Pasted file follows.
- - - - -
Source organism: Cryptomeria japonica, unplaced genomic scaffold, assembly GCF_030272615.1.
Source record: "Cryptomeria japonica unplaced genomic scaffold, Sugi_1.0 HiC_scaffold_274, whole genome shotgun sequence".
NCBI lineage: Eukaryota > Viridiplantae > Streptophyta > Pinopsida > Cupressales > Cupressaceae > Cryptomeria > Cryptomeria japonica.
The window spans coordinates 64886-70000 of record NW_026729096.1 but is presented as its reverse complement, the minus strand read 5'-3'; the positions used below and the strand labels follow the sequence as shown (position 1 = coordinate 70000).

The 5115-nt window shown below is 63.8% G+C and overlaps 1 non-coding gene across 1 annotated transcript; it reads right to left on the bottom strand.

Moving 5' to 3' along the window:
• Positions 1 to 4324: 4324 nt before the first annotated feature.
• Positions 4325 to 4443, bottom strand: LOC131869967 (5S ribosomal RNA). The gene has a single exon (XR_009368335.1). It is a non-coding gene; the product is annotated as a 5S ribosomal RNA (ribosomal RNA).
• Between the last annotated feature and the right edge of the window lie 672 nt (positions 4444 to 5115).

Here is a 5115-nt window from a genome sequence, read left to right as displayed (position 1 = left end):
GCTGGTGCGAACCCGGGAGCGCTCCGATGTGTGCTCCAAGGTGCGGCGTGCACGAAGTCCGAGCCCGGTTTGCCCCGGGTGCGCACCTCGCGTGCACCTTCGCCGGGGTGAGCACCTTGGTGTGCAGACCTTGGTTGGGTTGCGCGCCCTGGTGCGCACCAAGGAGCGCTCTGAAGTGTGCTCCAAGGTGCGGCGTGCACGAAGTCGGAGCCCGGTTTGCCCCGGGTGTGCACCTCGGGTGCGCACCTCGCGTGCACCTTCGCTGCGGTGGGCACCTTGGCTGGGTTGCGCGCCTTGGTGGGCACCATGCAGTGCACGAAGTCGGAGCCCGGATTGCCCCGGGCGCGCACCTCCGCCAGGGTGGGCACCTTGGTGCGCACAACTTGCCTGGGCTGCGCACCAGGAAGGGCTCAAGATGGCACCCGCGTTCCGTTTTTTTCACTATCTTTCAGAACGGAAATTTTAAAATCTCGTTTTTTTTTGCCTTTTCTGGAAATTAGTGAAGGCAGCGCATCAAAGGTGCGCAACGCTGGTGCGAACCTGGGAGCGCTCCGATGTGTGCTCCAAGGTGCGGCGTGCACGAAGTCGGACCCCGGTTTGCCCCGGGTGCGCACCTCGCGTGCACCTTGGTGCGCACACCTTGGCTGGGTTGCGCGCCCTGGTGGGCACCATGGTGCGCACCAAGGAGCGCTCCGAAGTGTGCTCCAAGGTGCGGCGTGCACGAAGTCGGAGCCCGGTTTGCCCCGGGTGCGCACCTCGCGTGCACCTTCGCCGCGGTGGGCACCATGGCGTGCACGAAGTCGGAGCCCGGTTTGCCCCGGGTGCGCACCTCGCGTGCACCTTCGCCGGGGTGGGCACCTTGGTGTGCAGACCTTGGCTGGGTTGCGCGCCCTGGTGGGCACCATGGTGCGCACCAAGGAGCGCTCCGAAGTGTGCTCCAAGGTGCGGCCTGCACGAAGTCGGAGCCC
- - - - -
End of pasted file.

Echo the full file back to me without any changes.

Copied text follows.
Source organism: Cryptomeria japonica, unplaced genomic scaffold, assembly GCF_030272615.1.
Source record: "Cryptomeria japonica unplaced genomic scaffold, Sugi_1.0 HiC_scaffold_274, whole genome shotgun sequence".
NCBI lineage: Eukaryota > Viridiplantae > Streptophyta > Pinopsida > Cupressales > Cupressaceae > Cryptomeria > Cryptomeria japonica.
The window spans coordinates 64886-70000 of record NW_026729096.1 but is presented as its reverse complement, the minus strand read 5'-3'; the positions used below and the strand labels follow the sequence as shown (position 1 = coordinate 70000).

The 5115-nt window shown below is 63.8% G+C and overlaps 1 non-coding gene across 1 annotated transcript; it reads right to left on the bottom strand.

Moving 5' to 3' along the window:
• Positions 1 to 4324: 4324 nt before the first annotated feature.
• Positions 4325 to 4443, bottom strand: LOC131869967 (5S ribosomal RNA). The gene has a single exon (XR_009368335.1). It is a non-coding gene; the product is annotated as a 5S ribosomal RNA (ribosomal RNA).
• Between the last annotated feature and the right edge of the window lie 672 nt (positions 4444 to 5115).

Here is a 5115-nt window from a genome sequence, read left to right as displayed (position 1 = left end):
GCTGGTGCGAACCCGGGAGCGCTCCGATGTGTGCTCCAAGGTGCGGCGTGCACGAAGTCCGAGCCCGGTTTGCCCCGGGTGCGCACCTCGCGTGCACCTTCGCCGGGGTGAGCACCTTGGTGTGCAGACCTTGGTTGGGTTGCGCGCCCTGGTGCGCACCAAGGAGCGCTCTGAAGTGTGCTCCAAGGTGCGGCGTGCACGAAGTCGGAGCCCGGTTTGCCCCGGGTGTGCACCTCGGGTGCGCACCTCGCGTGCACCTTCGCTGCGGTGGGCACCTTGGCTGGGTTGCGCGCCTTGGTGGGCACCATGCAGTGCACGAAGTCGGAGCCCGGATTGCCCCGGGCGCGCACCTCCGCCAGGGTGGGCACCTTGGTGCGCACAACTTGCCTGGGCTGCGCACCAGGAAGGGCTCAAGATGGCACCCGCGTTCCGTTTTTTTCACTATCTTTCAGAACGGAAATTTTAAAATCTCGTTTTTTTTTGCCTTTTCTGGAAATTAGTGAAGGCAGCGCATCAAAGGTGCGCAACGCTGGTGCGAACCTGGGAGCGCTCCGATGTGTGCTCCAAGGTGCGGCGTGCACGAAGTCGGACCCCGGTTTGCCCCGGGTGCGCACCTCGCGTGCACCTTGGTGCGCACACCTTGGCTGGGTTGCGCGCCCTGGTGGGCACCATGGTGCGCACCAAGGAGCGCTCCGAAGTGTGCTCCAAGGTGCGGCGTGCACGAAGTCGGAGCCCGGTTTGCCCCGGGTGCGCACCTCGCGTGCACCTTCGCCGCGGTGGGCACCATGGCGTGCACGAAGTCGGAGCCCGGTTTGCCCCGGGTGCGCACCTCGCGTGCACCTTCGCCGGGGTGGGCACCTTGGTGTGCAGACCTTGGCTGGGTTGCGCGCCCTGGTGGGCACCATGGTGCGCACCAAGGAGCGCTCCGAAGTGTGCTCCAAGGTGCGGCCTGCACGAAGTCGGAGCCC